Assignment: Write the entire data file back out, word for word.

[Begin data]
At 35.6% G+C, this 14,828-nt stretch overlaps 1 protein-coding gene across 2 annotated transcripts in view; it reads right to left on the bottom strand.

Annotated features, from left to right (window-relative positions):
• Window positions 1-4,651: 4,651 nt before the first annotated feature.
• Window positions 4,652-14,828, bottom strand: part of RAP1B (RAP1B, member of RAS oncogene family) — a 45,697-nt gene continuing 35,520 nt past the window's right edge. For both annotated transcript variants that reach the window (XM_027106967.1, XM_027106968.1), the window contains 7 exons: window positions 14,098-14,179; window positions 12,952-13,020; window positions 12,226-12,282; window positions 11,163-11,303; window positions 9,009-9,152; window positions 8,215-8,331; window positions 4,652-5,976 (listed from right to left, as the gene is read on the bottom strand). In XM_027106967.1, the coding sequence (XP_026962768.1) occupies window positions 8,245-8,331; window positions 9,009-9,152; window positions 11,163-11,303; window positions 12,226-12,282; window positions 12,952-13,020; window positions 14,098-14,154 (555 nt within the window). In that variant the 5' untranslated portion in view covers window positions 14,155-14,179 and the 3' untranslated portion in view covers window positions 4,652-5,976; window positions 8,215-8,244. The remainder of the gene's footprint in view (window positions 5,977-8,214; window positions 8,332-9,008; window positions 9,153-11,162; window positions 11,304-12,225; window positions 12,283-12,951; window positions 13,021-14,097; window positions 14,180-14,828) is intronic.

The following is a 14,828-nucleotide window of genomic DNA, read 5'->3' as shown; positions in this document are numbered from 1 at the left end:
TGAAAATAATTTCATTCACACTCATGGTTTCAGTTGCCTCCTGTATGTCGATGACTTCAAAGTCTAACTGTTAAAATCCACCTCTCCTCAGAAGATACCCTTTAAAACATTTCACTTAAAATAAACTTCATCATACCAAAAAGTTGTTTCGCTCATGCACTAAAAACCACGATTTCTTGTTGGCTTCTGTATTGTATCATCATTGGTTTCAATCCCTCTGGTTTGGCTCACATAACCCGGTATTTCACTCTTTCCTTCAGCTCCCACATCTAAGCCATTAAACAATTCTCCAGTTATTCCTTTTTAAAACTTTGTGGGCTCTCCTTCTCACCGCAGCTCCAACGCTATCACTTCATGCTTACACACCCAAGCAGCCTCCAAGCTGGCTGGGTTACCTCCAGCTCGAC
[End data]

At 35.6% G+C, this 14,828-nt stretch overlaps 1 protein-coding gene across 2 annotated transcripts in view; it reads right to left on the bottom strand.

Annotated features, from left to right (window-relative positions):
• Window positions 1-4,651: 4,651 nt before the first annotated feature.
• Window positions 4,652-14,828, bottom strand: part of RAP1B (RAP1B, member of RAS oncogene family) — a 45,697-nt gene continuing 35,520 nt past the window's right edge. For both annotated transcript variants that reach the window (XM_027106967.1, XM_027106968.1), the window contains 7 exons: window positions 14,098-14,179; window positions 12,952-13,020; window positions 12,226-12,282; window positions 11,163-11,303; window positions 9,009-9,152; window positions 8,215-8,331; window positions 4,652-5,976 (listed from right to left, as the gene is read on the bottom strand). In XM_027106967.1, the coding sequence (XP_026962768.1) occupies window positions 8,245-8,331; window positions 9,009-9,152; window positions 11,163-11,303; window positions 12,226-12,282; window positions 12,952-13,020; window positions 14,098-14,154 (555 nt within the window). In that variant the 5' untranslated portion in view covers window positions 14,155-14,179 and the 3' untranslated portion in view covers window positions 4,652-5,976; window positions 8,215-8,244. The remainder of the gene's footprint in view (window positions 5,977-8,214; window positions 8,332-9,008; window positions 9,153-11,162; window positions 11,304-12,225; window positions 12,283-12,951; window positions 13,021-14,097; window positions 14,180-14,828) is intronic.

The following is a 14,828-nucleotide window of genomic DNA, read 5'->3' as shown; positions in this document are numbered from 1 at the left end:
TGAAAATAATTTCATTCACACTCATGGTTTCAGTTGCCTCCTGTATGTCGATGACTTCAAAGTCTAACTGTTAAAATCCACCTCTCCTCAGAAGATACCCTTTAAAACATTTCACTTAAAATAAACTTCATCATACCAAAAAGTTGTTTCGCTCATGCACTAAAAACCACGATTTCTTGTTGGCTTCTGTATTGTATCATCATTGGTTTCAATCCCTCTGGTTTGGCTCACATAACCCGGTATTTCACTCTTTCCTTCAGCTCCCACATCTAAGCCATTAAACAATTCTCCAGTTATTCCTTTTTAAAACTTTGTGGGCTCTCCTTCTCACCGCAGCTCCAACGCTATCACTTCATGCTTACACACCCAAGCAGCCTCCAAGCTGGCTGGGTTACCTCCAGCTCGAC